January 6, 2014

The al-Qaeda Switchboard

Lawrence Wright, The New Yorker

The Associated Press

In August, 1998, truck bombs destroyed two American Embassies, in Kenya and Tanzania, killing two hundred and twenty-four people. Three days later, F.B.I. investigators captured a young Saudi named Mohammad al-‘Owhali at a hotel outside Nairobi. He had fresh stitches in his forehead and bloody bandages on his hands. In his pocket were eight brand-new hundred-dollar bills. Two skilled interrogators, Steve Gaudin and John Anticev, persuaded ‘Owhali to write down the number he called after the bombing. It belonged to Khalid al-Mihdhar’s father-in-law, Ahmed al-Hada, and was one of the most important pieces of information ever obtained in the effort to prevent terrorist acts in the U.S. It became known as the Al Qaeda switchboard.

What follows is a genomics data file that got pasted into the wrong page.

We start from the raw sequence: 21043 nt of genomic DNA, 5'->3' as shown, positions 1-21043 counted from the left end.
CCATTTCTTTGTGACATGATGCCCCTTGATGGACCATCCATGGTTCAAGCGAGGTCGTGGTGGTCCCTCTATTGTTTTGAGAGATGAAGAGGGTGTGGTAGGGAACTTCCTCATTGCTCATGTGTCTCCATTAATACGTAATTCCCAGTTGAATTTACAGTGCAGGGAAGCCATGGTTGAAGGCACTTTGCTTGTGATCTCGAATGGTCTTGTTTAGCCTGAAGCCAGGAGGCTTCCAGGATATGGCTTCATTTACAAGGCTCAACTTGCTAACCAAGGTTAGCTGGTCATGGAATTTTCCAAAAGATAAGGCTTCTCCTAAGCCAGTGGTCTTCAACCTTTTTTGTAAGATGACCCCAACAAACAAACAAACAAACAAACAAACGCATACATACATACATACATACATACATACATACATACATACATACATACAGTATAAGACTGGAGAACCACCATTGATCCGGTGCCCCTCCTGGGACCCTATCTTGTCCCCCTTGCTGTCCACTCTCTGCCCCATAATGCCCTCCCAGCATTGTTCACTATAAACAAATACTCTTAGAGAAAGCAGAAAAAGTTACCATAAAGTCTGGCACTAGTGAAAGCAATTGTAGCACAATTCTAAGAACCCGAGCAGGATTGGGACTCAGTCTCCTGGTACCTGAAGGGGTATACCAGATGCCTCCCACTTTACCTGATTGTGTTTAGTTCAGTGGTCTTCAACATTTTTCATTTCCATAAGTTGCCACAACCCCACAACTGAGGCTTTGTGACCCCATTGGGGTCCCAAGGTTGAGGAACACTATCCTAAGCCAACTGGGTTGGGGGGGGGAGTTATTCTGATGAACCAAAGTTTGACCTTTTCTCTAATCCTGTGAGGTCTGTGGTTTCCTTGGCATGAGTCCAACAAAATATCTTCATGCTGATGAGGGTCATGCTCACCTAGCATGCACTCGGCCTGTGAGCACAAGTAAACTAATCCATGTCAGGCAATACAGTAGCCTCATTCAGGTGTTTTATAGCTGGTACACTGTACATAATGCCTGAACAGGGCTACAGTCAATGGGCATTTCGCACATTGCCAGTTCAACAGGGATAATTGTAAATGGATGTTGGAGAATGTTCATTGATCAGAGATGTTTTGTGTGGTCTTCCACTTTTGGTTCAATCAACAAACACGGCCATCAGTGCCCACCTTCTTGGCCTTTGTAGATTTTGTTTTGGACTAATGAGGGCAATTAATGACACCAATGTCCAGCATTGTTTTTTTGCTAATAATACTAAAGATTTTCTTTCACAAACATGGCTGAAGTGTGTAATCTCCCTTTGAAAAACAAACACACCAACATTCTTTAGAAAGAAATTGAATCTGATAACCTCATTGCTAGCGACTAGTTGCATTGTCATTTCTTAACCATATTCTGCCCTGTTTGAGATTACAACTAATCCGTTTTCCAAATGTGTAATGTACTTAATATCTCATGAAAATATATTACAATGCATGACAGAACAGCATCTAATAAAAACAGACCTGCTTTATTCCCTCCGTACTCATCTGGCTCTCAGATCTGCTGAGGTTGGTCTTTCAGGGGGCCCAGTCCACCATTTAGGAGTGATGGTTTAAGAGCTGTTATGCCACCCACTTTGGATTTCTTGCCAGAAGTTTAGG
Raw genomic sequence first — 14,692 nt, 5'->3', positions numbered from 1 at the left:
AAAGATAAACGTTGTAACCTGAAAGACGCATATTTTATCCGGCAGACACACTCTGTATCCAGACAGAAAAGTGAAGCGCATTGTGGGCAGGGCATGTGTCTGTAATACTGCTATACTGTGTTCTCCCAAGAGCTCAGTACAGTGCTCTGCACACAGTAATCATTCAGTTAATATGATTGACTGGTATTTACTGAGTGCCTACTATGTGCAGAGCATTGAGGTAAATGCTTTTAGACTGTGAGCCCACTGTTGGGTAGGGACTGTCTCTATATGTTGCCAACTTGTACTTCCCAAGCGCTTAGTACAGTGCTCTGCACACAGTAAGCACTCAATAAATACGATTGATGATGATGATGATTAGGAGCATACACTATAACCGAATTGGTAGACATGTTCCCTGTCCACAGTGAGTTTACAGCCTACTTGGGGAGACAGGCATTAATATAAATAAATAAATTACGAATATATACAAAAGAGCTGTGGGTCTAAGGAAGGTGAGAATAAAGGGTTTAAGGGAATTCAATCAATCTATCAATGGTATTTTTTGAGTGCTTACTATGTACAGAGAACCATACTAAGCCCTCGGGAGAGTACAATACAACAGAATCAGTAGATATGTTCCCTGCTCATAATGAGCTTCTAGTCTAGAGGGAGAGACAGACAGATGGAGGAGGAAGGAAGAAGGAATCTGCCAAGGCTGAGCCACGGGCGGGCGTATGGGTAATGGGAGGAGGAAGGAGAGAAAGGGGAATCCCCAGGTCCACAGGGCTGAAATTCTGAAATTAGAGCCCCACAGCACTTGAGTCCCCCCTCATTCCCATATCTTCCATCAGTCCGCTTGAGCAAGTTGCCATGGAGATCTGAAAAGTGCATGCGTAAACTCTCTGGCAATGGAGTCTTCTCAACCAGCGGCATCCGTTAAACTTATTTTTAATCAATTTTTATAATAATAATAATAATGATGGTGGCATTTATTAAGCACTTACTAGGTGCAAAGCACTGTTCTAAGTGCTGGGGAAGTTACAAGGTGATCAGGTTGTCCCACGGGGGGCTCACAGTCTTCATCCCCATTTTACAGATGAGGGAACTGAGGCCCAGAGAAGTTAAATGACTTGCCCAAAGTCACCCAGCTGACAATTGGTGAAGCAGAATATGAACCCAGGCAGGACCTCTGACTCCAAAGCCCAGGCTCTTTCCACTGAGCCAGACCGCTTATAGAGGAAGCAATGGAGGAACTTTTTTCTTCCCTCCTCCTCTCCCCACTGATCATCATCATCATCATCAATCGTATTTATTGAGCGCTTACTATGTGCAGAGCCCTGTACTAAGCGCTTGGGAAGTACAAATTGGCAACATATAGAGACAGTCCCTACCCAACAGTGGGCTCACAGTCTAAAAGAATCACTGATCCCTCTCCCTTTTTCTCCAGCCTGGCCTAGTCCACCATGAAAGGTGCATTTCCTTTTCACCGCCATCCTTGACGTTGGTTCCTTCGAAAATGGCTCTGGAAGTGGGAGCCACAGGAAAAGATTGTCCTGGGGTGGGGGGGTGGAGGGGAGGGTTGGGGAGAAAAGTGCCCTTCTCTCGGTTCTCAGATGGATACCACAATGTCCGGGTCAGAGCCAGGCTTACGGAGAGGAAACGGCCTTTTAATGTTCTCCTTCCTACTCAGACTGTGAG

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TAGGED: Al-Qaeda, Edward Snowden

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